The Rolling Stone retraction of a story it published alleging a gang rape at a college frat house presents a graphic lesson in Journalism 101.
Be sure you get all sides of the story before you go to press.
The magazine is paying a huge price in its loss of credibility. And it should.
It well might pay even more — as in financially — if it loses a planned lawsuit filed by some of the principals involved in the coverage of the bogus story.
The magazine reported a woman named Jackie was raped by members of a University of Virginia fraternity. However, the magazine didn’t bother to check with Jackie’s friends, or with the fraternity members, or with others who might be able to corroborate Jackie’s story.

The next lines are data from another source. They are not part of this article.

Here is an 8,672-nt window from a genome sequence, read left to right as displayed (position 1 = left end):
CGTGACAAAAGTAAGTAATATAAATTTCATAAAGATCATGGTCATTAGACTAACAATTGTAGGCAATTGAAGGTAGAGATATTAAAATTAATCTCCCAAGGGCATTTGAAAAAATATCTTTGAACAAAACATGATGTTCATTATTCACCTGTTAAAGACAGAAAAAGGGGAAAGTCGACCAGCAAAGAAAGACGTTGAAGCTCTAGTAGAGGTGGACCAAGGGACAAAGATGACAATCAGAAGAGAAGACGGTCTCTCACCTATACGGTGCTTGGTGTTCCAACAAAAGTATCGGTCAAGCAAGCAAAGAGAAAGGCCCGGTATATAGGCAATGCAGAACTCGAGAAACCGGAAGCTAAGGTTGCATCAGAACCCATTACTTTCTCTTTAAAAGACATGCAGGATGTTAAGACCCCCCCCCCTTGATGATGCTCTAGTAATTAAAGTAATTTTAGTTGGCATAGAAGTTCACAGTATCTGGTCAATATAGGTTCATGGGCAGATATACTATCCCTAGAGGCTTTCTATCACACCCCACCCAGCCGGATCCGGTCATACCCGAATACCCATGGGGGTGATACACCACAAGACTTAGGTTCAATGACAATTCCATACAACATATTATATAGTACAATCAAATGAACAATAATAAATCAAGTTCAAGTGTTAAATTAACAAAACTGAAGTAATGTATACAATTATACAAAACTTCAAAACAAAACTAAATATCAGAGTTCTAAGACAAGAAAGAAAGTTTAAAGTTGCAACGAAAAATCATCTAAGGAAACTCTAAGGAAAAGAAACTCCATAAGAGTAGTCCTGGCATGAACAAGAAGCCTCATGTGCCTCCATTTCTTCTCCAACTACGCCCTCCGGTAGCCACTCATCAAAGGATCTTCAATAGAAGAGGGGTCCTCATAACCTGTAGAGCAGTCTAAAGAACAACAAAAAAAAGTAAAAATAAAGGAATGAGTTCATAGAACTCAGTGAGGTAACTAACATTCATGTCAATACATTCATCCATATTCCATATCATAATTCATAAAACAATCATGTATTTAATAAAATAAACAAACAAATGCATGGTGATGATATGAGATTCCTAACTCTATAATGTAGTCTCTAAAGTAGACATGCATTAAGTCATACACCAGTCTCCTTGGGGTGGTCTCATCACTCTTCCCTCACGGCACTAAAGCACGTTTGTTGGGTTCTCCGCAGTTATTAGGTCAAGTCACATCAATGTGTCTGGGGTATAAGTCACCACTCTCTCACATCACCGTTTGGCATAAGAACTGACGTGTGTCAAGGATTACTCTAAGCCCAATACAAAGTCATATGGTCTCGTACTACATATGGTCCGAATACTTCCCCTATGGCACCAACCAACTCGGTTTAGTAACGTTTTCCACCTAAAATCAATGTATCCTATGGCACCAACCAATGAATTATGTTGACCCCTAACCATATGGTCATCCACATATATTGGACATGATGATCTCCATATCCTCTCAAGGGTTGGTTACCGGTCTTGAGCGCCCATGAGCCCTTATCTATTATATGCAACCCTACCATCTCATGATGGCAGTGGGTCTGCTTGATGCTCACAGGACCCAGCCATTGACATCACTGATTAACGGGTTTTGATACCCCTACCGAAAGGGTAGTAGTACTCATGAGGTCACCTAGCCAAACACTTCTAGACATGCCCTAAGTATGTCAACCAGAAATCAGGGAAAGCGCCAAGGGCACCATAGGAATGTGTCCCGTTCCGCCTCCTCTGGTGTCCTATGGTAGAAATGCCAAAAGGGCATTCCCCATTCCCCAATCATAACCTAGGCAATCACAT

It turned out that on the night in question, there wasn’t even a party at the frat house.
The story broke down.
The magazine issued a retraction and an apology.
And this story now has put the media under the looking glass once again.
What still astounds me is that the reporter, her editors and the “fact checkers” still are employed by the magazine. No one has lost his or her job.
I’m scratching my head over this one. I’ve seen reporters and editors fired for less than what happened at Rolling Stone. No one bothered to check the details of Jackie’s story? No one thought to ask the reporter to talk to the fraternity members? The reporter didn’t bother to do her homework?
Where I come from, they call such so-called reporting a “hatchet job.”
To retract a story is to admit that it is false, that it is bogus, that it doesn’t stand up to the basic test of good journalism. Rolling Stone has issued its retraction.
Why hasn’t it punished the people responsible for soiling the magazine’s credibility?